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ARS Home » Southeast Area » Stuttgart, Arkansas » Dale Bumpers National Rice Research Center » Research » Publications at this Location » Publication #334772

Title: Genetic variation for domestication related traits revealed in a cultivated rice, Nipponbare (Oryza sativa ssp. japonica) x ancestral rice, O. nivara, mapping population

item Eizenga, Georgia
item SANCHEZ, PAUL - University Of Arizona
item Jackson, Aaron
item Edwards, Jeremy
item HURWITZ, BONNIE - University Of Arizona
item WING, ROD - University Of Arizona
item KUDRNA, DAVID - University Of Arizona

Submitted to: Molecular Breeding
Publication Type: Peer Reviewed Journal
Publication Acceptance Date: 9/25/2017
Publication Date: 10/18/2017
Citation: Eizenga, G.C., Sanchez, P., Jackson, A.K., Edwards, J., Hurwitz, B.L., Wing, R.A., Kudrna, D. 2017. Genetic variation for domestication related traits revealed in a cultivated rice, Nipponbare (Oryza sativa ssp. japonica) x ancestral rice, O. nivara, mapping population. Molecular Breeding.

Interpretive Summary: Cultivated rice, which is grown worldwide, was domesticated thousands of years ago from the wild progenitor species, Oryza rufipogon which is often referred to as Oryza nivara when growing as an annual plant. During the course of rice domestication, man selected for desirable traits including erect and shorter plants, non-shattering seed, increased panicle size, seed size, and seed quantity, as well as specific cooking and sensory qualities. Still today, rice breeders select for these traits to improve rice yield and rice quality after incorporating other desirable traits like resistance to diseases and insects, as well as, tolerance to stresses like salt, acid soils and reduced water use. With the molecular tools currently available, it is theoretically possible to reconstruct the changes that occurred during domestication and the evolution of the genes controlling traits related to yield and domestication. To better understand the changes that took place in these genes and reintroduce variation from the wild progenitor species, O. nivara, for yield improvement, pest resistance and stress tolerance, we compared the DNA of the cultivated rice variety Nipponbare, with the DNA from the wild ancestor, O. nivara. Based on differences in the DNA, we selected DNA markers that could be used to identify important yield and domestication traits, and ultimately the genes controlling these traits. The utility of these DNA markers was evaluated in the progeny from a cross between Nipponbare and O. nivara evaluated for 18 traits related to erect plants, shorter plants, non-shattering seed, increased panicle size, larger seed and brown rice. We discovered 32 potential genes controlling these 18 traits, of which 26 potential genes were related to genes previously discovered as important to rice yield improvement and/or domestication. Knowing where these extremely important genes are located in the wild progenitor, O. nivara, will facilitate incorporation of desirable traits from wild species into cultivated rice for improving not only yield but also resistance to diseases like rice blast and sheath blight, as well as, tolerance to various stresses like salt, acid soil and reduced water use.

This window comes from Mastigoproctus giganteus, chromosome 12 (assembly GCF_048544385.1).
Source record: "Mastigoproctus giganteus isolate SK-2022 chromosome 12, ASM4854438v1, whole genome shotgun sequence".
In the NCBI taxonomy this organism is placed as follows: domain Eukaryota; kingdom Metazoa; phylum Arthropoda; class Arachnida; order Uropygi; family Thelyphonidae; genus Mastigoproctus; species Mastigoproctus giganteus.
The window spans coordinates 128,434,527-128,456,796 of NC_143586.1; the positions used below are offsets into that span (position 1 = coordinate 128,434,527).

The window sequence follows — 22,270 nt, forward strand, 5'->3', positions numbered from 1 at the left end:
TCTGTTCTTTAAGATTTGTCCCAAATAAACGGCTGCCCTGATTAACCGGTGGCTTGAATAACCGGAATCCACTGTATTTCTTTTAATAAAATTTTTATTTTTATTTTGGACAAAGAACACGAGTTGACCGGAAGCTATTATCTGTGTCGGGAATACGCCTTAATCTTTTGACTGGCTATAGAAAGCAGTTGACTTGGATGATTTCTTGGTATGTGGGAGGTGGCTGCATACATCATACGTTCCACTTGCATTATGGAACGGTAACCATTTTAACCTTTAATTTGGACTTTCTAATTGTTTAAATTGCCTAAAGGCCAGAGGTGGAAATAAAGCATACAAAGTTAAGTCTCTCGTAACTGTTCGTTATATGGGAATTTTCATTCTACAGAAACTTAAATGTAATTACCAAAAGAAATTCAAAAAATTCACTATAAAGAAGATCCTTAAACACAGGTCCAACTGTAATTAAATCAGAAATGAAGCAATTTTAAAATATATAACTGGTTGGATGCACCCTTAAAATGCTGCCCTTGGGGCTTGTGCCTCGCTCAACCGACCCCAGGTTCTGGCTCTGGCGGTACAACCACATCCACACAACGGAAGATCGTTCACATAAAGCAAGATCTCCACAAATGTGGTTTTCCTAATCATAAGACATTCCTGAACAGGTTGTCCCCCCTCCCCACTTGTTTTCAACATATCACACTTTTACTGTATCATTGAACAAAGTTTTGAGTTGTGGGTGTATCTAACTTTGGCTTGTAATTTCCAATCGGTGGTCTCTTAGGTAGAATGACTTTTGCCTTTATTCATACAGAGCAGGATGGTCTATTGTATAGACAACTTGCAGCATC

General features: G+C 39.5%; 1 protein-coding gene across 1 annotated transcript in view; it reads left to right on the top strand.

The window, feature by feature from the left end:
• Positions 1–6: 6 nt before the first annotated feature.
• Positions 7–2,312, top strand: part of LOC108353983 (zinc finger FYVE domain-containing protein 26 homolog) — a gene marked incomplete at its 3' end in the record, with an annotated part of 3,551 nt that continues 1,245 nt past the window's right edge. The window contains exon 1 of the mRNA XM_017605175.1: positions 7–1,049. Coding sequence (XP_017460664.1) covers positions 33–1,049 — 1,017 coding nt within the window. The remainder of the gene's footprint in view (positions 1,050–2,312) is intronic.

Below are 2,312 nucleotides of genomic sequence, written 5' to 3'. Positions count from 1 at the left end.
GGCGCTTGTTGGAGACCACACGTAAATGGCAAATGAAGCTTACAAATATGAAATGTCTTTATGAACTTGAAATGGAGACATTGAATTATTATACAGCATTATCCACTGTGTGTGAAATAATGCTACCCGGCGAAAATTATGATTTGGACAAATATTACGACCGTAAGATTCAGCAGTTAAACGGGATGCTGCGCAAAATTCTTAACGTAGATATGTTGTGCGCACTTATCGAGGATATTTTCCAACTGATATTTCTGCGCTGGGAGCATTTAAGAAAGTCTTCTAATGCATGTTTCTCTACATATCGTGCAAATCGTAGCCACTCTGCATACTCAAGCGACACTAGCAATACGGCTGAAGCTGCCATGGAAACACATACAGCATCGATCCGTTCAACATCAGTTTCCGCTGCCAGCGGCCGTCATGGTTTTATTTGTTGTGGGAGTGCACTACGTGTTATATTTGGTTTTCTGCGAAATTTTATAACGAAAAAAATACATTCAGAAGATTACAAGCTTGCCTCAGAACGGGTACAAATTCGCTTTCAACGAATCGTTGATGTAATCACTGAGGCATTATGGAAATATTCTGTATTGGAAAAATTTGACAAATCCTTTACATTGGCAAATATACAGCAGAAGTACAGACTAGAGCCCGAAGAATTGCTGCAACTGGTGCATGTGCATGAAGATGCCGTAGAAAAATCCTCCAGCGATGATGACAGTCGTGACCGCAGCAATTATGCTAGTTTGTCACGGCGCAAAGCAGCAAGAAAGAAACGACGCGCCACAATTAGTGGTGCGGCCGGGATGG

Technical Abstract: Oryza nivara is an annual plant that is the ancestral species of cultivated rice (Oryza sativa). It has been the source of novel alleles for resistance to biotic and abiotic stresses, as well as yield improvement, which have been lost during the course of domestication. To determine the molecular changes that may have occurred during domestication, the O. sativa ssp. japonica cultivar, Nipponbare, from which a reference sequence (RefSeq) was developed, was crossed with the O. nivara accession (IRGC100897), from which BAC-end sequences (BES) were derived. The mapping population composed of 279 F2 progeny lines derived from this cross was phenotyped for 18 traits important to domestication and yield improvement, including basal sheath and culm color, culm angle, days to heading, plant height, seed shattering, flag leaf length and width, panicle type and length, awn length and color, pericarp color, and seed color, length, width, length to width ratio, and volume. The population was genotyped using 95 SSR markers and 114 single nucleotide variation (SNV) markers, selected by comparing the Nipponbare RefSeq and O. nivara BES. At least one major QTL was identified for each trait evaluated, and for 26 of the 32 QTL, the trait increase was attributed to the allele contributed by the O. nivara parent. Candidate genes were identified in 26 of the QTL regions. This study validated SNV markers can be used for mapping in populations with a wild species parent and for marker-assisted selection to incorporate desirable, novel alleles for stress resistance and yield improvement, identified in rice wild species like O. nivara, into elite cultivars that are adapted to the local environment.